If needed, you might have to get an MRI scan or a CT scan of your brain. This will help the doctor to check for serious brain injuries. If you have seizures, the doctor might perform an electroencephalogram to monitor your brain waves.

How Is a Concussion Treated?

Depending on how severe your symptoms are, your doctor will decide the treatment. If your brain is bleeding, or if the brain swells or the brain is seriously injured, then you might need surgery.

This being said, most concussions do not require surgery. The other treatment options include:

  1. Painkillers (Acetaminophen or Ibuprofen) for headaches.

  2. Get plenty of rest.

  3. Avoid sports and other strenuous activities.

  4. Do not drive a vehicle for 24 hours or a few weeks (based on how severe your symptoms are).

  5. Avoid drinking, as it might slow recovery.

What Are the Possible Complications of Concussion?

  1. Post-traumatic headaches - Headaches that can last for up to a week after a brain injury.

  2. Post-traumatic vertigo - Some people have vertigo (a feeling of dizziness) for days or weeks.

  3. Post-concussion syndrome - The symptoms of a concussion last for weeks or months rather than some days.

  4. Second impact syndrome - When a second concussion occurs before the symptoms of a first concussion have resolved, it may cause fatal brain swelling.

  5. Brain injuries.

Preventive Tips:

The following tips might minimize the risk of head injury:

  1. While playing sports or other recreational activities, wear protective gear.

  2. The protective gear should fit properly and worn correctly.

  3. Install window guards and block stairways if you have a child at home.

  4. Improve your balance by exercising regularly.

  5. Wear a helmet while riding a bike or motorcycling.

  6. Wear a seat belt while driving, as it may prevent serious head injury during an accident.

  7. Childproof your apartment. This will prevent your child from falling or tripping over, which is the leading cause of a concussion.

Most patients recover from concussions in a few weeks. In some, the symptoms might last for months after the injury. Sometimes, patients experience emotional, physical, or mental changes that are long-lasting. Make sure you rest and avoid repeat concussions to prevent permanent brain damage.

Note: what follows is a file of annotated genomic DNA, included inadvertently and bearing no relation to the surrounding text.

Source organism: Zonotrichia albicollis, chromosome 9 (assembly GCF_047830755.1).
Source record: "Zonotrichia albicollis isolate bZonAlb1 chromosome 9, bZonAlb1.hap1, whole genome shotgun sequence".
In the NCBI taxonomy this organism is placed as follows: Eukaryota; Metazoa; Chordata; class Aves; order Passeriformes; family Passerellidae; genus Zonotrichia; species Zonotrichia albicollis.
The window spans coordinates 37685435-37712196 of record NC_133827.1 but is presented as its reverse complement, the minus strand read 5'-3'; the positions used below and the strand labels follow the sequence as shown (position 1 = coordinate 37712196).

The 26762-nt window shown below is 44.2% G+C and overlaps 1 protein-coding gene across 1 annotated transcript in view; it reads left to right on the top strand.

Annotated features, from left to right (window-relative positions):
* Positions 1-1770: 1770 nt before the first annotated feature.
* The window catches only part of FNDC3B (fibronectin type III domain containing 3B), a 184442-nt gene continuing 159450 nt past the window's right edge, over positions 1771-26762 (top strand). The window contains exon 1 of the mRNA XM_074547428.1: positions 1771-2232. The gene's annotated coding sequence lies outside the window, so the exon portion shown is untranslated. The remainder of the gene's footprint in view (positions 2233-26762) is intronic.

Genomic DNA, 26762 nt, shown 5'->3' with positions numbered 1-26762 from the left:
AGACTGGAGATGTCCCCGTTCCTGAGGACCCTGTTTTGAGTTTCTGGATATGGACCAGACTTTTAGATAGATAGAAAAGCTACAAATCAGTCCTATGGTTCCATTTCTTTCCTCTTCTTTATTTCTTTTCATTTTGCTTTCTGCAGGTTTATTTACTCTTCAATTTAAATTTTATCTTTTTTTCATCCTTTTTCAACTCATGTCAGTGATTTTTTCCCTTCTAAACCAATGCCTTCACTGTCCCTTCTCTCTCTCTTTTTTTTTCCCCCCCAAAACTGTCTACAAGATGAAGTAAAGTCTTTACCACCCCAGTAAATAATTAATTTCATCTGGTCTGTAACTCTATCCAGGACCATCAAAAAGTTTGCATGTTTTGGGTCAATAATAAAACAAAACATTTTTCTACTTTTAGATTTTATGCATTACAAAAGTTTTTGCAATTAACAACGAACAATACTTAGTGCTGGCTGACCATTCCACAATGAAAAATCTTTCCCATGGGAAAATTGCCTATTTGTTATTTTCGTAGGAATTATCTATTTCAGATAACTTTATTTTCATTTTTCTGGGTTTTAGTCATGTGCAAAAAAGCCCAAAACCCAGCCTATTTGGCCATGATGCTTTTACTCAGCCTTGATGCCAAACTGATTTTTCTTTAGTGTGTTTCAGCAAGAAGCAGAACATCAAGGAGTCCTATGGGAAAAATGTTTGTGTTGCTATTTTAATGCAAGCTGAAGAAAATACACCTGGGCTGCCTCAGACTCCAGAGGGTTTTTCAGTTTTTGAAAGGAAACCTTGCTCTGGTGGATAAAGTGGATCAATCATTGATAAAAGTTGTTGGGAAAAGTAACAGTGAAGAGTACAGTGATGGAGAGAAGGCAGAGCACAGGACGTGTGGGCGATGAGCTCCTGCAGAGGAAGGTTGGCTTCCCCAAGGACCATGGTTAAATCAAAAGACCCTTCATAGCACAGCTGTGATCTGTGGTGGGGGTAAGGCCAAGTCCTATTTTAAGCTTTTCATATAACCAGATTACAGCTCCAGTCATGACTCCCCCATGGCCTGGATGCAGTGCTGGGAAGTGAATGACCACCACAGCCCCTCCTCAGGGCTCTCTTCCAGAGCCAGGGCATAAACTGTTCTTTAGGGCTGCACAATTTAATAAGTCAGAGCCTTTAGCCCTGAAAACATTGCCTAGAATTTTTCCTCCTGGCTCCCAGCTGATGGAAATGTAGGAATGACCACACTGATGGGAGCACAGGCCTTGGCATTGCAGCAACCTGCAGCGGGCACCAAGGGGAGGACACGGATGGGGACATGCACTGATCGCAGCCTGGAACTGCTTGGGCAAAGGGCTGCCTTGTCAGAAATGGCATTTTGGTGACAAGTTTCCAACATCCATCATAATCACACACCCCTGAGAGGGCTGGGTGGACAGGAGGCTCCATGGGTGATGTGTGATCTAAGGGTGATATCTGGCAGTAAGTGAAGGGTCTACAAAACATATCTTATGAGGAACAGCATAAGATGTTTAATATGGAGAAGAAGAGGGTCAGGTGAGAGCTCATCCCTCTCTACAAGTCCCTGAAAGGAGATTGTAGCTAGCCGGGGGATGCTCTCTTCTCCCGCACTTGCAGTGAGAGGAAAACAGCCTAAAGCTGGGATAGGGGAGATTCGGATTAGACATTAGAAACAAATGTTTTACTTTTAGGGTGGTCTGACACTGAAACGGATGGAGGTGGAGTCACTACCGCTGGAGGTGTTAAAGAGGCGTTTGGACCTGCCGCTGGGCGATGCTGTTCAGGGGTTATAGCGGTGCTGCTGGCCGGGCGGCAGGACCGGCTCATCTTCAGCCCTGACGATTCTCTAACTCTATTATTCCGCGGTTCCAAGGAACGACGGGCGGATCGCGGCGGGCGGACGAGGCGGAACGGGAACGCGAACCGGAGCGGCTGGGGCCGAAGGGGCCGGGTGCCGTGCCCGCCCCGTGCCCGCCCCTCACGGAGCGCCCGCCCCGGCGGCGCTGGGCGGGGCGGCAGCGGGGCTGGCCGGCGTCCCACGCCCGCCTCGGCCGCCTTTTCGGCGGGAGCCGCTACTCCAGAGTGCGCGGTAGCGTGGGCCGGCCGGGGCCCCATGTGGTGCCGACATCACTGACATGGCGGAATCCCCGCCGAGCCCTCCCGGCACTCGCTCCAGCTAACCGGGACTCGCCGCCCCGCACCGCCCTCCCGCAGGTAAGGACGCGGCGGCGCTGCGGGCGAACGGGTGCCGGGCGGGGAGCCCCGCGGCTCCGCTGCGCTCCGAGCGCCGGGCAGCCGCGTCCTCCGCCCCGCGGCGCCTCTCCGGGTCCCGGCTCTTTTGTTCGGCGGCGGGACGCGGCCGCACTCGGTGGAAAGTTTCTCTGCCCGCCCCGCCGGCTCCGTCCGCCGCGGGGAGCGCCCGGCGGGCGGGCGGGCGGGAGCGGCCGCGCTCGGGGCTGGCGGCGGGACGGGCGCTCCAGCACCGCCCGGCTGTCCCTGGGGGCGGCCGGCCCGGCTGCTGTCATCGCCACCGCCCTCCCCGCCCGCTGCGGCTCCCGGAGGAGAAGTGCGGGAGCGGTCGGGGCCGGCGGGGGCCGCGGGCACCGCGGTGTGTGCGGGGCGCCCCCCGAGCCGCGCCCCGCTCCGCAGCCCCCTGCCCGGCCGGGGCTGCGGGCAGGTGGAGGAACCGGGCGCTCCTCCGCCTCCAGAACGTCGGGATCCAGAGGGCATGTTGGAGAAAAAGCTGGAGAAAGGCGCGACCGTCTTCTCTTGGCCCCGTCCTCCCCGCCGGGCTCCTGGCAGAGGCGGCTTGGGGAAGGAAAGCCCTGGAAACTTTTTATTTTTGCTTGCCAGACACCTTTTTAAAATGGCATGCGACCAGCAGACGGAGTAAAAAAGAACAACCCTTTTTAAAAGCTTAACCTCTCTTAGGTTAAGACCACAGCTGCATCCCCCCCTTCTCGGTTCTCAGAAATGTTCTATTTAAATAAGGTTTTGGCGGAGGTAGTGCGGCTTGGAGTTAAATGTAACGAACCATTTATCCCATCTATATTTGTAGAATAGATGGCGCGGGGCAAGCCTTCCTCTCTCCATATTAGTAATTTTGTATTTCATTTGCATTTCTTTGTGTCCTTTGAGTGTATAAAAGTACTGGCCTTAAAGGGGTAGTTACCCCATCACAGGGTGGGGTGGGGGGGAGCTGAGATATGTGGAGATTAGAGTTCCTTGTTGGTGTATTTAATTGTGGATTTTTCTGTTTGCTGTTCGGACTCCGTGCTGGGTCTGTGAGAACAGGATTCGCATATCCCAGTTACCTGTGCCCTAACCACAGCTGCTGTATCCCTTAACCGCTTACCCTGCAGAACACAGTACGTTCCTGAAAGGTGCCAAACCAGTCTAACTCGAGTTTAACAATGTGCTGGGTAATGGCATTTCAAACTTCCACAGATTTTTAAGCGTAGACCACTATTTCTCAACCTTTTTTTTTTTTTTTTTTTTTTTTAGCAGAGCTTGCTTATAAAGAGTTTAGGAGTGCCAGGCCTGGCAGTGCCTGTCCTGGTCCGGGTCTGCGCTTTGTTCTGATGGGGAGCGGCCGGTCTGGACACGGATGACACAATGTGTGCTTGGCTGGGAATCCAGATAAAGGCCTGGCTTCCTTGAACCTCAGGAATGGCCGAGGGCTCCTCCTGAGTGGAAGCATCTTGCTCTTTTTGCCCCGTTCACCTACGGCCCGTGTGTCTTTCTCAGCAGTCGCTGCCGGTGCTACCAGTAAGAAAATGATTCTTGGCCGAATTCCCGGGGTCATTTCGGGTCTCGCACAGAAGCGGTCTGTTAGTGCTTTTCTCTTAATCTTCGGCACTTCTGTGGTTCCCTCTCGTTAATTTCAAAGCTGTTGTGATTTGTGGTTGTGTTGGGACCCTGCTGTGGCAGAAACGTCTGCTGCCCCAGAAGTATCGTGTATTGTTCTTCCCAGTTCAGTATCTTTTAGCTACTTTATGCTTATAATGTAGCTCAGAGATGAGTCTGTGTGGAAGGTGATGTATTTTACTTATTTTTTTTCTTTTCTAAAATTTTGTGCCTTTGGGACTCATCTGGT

Are you suffering from similar symptoms after a head injury? Talk to an experienced neurologist online through phone or video call.

Frequently Asked Questions

1.

How To Identify If I Have a Concussion?

You can identify that you have a concussion with the following symptoms:
- Confusion.
- Headaches.
- Dizziness or like seeing stars.
- Amnesia (loss of memory) about the traumatic event.

2.

How Long Can a Concussion Remain?

The symptoms of a concussion should resolve within one to six weeks on average, but some people suffer from symptoms for much longer. Post-concussion syndrome is also a complex disorder where various symptoms persist for weeks or even months after a concussion occurs. Neglecting the treatment can lead to long-term complications.

3.

What Will Happen if a Concussion Is Left Untreated?

Untreated concussions may result in long-term complications, like chronic headaches, confusion, memory loss, and vertigo. And post-concussion syndrome may include headaches, dizziness, mood swings, and brain fog that can last months or years after a concussion.

4.

How Will Your Eyes Look When You Have a Concussion?

When you have a concussion, the eyes may have one or more of the following problems:
- Blurred or double vision.
- Sensitivity to light and photophobia.